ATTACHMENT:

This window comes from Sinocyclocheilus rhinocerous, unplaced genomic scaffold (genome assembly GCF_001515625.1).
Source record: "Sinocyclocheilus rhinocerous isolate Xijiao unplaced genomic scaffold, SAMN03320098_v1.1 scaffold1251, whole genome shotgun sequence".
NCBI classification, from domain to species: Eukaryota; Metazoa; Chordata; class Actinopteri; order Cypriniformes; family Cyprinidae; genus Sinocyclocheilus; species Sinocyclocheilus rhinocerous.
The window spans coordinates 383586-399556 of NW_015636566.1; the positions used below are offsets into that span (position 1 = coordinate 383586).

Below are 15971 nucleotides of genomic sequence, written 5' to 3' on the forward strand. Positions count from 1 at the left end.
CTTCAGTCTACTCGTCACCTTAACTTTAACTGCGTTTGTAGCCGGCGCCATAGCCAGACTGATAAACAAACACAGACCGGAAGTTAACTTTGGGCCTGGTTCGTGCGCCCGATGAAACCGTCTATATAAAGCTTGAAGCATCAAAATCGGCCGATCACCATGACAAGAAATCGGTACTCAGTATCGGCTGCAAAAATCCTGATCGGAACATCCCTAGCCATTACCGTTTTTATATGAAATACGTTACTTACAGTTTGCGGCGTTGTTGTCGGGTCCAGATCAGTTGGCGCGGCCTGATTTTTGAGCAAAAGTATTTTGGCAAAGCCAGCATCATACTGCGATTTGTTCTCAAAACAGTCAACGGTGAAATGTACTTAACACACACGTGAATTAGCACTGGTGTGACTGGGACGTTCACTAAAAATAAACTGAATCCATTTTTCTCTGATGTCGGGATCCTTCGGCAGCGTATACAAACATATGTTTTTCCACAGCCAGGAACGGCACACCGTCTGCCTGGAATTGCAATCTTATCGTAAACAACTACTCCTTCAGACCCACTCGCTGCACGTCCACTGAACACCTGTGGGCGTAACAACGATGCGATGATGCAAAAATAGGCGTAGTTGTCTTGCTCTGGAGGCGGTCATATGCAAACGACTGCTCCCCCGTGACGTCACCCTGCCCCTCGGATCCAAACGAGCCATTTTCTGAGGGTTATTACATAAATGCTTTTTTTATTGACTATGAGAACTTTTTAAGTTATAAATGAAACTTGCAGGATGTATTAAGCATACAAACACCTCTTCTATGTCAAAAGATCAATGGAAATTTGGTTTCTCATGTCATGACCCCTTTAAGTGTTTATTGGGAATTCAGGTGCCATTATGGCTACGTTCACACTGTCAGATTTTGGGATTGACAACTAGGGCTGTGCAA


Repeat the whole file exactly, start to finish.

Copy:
This window comes from Sinocyclocheilus rhinocerous, unplaced genomic scaffold (genome assembly GCF_001515625.1).
Source record: "Sinocyclocheilus rhinocerous isolate Xijiao unplaced genomic scaffold, SAMN03320098_v1.1 scaffold1251, whole genome shotgun sequence".
NCBI classification, from domain to species: Eukaryota; Metazoa; Chordata; class Actinopteri; order Cypriniformes; family Cyprinidae; genus Sinocyclocheilus; species Sinocyclocheilus rhinocerous.
The window spans coordinates 383586-399556 of NW_015636566.1; the positions used below are offsets into that span (position 1 = coordinate 383586).

Below are 15971 nucleotides of genomic sequence, written 5' to 3' on the forward strand. Positions count from 1 at the left end.
CTTCAGTCTACTCGTCACCTTAACTTTAACTGCGTTTGTAGCCGGCGCCATAGCCAGACTGATAAACAAACACAGACCGGAAGTTAACTTTGGGCCTGGTTCGTGCGCCCGATGAAACCGTCTATATAAAGCTTGAAGCATCAAAATCGGCCGATCACCATGACAAGAAATCGGTACTCAGTATCGGCTGCAAAAATCCTGATCGGAACATCCCTAGCCATTACCGTTTTTATATGAAATACGTTACTTACAGTTTGCGGCGTTGTTGTCGGGTCCAGATCAGTTGGCGCGGCCTGATTTTTGAGCAAAAGTATTTTGGCAAAGCCAGCATCATACTGCGATTTGTTCTCAAAACAGTCAACGGTGAAATGTACTTAACACACACGTGAATTAGCACTGGTGTGACTGGGACGTTCACTAAAAATAAACTGAATCCATTTTTCTCTGATGTCGGGATCCTTCGGCAGCGTATACAAACATATGTTTTTCCACAGCCAGGAACGGCACACCGTCTGCCTGGAATTGCAATCTTATCGTAAACAACTACTCCTTCAGACCCACTCGCTGCACGTCCACTGAACACCTGTGGGCGTAACAACGATGCGATGATGCAAAAATAGGCGTAGTTGTCTTGCTCTGGAGGCGGTCATATGCAAACGACTGCTCCCCCGTGACGTCACCCTGCCCCTCGGATCCAAACGAGCCATTTTCTGAGGGTTATTACATAAATGCTTTTTTTATTGACTATGAGAACTTTTTAAGTTATAAATGAAACTTGCAGGATGTATTAAGCATACAAACACCTCTTCTATGTCAAAAGATCAATGGAAATTTGGTTTCTCATGTCATGACCCCTTTAAGTGTTTATTGGGAATTCAGGTGCCATTATGGCTACGTTCACACTGTCAGATTTTGGGATTGACAACTAGGGCTGTGCAA